This is one of the most important experiences Israel Lichtenstein had to make during the time of war. As a little boy him and his two cousins had to struggle their way to the foster home, in which he had stayed during the beginning of the war. All by themselves. This is how he saved his own life. Today he lives in Israel with his wife – as a proud Frenchman.
»Sometimes you have to send away your child to save it.«
born 1932 in France, resides in Jerusalem
We got to know Israel Lichtenstein as a charming, likeable and very well educated man. His friendly smile and French accent enchanted us instantly. But even though he told his story with a consistent lightness, the gravity of a child that had to grow up too soon, could be sensed.
On the day of our encounter he picked us up with his car at Yad Vashem memorial. We were greeted by a beautiful, bright and exquisitely arranged apartment. It reflected his admiration for French and Jewish culture, but most of all his love for books. Sometimes, in the middle of the conversation, he would get up, select a book from his collection and recite from it. For example a poem by Heine he had studied in school.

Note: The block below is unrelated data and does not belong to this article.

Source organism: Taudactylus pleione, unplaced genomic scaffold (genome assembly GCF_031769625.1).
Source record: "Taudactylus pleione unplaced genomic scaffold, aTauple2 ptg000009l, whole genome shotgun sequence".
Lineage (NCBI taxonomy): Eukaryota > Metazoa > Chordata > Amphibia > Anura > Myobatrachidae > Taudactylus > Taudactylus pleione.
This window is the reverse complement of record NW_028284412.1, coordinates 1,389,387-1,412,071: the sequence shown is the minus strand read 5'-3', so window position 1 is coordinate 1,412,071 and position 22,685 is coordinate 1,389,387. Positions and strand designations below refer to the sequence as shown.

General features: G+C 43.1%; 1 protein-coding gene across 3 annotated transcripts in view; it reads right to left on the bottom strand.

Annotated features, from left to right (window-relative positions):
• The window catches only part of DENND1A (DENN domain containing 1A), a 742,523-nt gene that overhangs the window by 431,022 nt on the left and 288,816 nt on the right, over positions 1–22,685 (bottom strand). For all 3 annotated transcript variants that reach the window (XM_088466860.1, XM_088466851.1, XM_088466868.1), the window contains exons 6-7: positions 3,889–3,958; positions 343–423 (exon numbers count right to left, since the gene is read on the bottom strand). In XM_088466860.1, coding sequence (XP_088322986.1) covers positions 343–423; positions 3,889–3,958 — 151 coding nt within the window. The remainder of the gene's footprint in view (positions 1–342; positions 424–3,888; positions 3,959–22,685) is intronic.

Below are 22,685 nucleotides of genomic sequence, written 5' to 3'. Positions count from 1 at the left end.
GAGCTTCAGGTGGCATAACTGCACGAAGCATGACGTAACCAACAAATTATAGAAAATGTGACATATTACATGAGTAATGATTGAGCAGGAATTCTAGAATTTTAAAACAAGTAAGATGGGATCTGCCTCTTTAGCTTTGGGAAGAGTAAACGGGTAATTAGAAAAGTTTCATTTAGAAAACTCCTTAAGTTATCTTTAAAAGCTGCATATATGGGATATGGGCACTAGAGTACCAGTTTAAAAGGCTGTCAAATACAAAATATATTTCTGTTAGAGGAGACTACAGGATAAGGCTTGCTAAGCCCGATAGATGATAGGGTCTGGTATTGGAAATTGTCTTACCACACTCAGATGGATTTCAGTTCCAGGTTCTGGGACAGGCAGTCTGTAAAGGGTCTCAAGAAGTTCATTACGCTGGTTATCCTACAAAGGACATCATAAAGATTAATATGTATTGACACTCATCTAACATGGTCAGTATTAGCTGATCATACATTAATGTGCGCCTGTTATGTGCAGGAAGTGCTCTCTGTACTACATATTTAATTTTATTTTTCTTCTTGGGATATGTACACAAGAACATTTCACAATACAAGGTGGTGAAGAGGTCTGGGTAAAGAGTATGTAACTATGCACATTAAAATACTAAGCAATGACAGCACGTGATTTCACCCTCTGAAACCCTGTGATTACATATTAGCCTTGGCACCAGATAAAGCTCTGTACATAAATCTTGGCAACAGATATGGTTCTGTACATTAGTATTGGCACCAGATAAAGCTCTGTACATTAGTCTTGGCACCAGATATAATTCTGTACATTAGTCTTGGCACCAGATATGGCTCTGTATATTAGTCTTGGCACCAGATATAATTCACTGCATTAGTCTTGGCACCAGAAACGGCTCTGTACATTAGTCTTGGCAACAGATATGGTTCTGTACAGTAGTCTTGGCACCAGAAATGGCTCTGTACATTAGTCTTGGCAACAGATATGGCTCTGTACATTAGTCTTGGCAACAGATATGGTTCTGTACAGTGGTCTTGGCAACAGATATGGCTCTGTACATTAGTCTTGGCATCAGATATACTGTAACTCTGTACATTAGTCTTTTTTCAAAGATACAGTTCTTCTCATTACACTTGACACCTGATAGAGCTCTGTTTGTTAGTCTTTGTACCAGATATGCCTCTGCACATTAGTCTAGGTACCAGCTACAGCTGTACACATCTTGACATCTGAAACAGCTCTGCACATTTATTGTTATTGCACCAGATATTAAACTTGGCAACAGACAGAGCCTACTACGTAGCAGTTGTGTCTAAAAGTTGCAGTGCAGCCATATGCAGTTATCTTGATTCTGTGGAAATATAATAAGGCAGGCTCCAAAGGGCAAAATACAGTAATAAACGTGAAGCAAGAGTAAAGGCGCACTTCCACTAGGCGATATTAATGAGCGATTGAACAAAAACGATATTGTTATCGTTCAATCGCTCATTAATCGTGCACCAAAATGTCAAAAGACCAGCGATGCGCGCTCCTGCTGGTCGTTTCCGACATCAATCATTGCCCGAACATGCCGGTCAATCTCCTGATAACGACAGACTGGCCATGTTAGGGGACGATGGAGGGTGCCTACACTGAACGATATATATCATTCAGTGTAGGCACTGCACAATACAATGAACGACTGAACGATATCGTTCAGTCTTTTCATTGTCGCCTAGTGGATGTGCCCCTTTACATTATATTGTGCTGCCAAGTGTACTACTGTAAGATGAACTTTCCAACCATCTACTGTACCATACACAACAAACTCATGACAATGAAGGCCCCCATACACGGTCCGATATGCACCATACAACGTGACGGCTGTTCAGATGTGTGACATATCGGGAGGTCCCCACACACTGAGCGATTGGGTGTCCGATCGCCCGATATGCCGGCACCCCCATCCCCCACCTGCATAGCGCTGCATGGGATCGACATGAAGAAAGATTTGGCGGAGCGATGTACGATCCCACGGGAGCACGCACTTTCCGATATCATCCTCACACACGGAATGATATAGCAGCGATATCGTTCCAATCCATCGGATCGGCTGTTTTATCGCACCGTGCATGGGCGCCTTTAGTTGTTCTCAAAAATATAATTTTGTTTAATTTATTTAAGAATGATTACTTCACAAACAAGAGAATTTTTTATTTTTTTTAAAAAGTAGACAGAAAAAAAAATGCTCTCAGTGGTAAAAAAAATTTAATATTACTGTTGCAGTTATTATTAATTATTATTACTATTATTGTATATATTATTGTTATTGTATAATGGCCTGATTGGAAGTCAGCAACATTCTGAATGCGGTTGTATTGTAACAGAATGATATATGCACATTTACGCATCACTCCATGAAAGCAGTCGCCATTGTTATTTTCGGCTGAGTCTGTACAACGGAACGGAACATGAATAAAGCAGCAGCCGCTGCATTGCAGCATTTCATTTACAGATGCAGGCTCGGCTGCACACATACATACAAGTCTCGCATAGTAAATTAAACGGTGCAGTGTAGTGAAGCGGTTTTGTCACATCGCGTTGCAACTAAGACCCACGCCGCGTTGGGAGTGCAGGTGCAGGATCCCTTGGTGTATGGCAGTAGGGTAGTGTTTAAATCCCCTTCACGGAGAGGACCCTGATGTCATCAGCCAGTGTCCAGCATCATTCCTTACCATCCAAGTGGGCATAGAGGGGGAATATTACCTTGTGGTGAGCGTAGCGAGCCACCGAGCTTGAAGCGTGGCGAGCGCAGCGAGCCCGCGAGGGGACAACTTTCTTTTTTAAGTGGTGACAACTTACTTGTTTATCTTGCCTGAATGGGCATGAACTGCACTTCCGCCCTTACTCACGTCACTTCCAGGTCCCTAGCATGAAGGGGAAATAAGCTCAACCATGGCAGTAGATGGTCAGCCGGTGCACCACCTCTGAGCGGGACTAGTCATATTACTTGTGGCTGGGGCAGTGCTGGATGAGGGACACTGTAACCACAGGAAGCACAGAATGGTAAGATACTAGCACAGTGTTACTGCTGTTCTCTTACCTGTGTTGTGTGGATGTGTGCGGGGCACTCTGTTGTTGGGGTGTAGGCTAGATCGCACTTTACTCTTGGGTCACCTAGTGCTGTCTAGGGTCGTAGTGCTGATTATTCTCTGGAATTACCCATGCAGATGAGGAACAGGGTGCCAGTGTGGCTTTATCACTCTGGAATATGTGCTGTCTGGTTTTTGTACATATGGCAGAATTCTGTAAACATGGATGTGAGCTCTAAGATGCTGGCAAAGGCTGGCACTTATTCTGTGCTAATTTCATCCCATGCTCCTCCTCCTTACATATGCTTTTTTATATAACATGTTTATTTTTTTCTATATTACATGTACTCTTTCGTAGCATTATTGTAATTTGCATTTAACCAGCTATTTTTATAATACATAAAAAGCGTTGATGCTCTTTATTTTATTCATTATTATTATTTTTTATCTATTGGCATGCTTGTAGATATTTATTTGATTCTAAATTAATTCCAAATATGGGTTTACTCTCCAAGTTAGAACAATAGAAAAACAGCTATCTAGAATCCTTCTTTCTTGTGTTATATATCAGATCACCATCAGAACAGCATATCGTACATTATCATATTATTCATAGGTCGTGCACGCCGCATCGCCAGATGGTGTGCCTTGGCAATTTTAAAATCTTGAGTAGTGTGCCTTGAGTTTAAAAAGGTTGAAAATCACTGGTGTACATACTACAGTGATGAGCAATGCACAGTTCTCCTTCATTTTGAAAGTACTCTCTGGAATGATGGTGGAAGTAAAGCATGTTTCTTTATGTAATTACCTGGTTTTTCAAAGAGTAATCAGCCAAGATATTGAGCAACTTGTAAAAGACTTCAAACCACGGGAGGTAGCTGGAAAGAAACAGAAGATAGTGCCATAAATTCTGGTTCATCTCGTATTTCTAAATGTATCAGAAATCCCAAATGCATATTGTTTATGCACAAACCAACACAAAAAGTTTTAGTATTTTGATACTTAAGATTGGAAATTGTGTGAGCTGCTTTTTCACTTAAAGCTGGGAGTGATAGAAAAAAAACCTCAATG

Large abstract, colorful paintings paired with dancing spots of sunlight from the outside created a mesmerising atmosphere in the room.
One can tell Israel Lichtenstein loves this country, Jerusalem and his apartment overlooking the forest park. Even though he will always remain French, reading French books and listening to French music: he has arrived in Israel.
He told us, he very much enjoys visiting France regularly. It makes him feel like a »privileged tourist« because he understands the culture and the language just like a native, but as temporary guest.
As much as he enjoys his multifaceted present, it is paramount to him that young people learn about the past and understand what happened during WW2. For this reason the former clinic director continuously invites volunteers to evening get-togethers, during which he talks about his life and answers questions. Because it is these life stories that make history tangible for young people. One does not forget an evening with Israel Lichtenstein.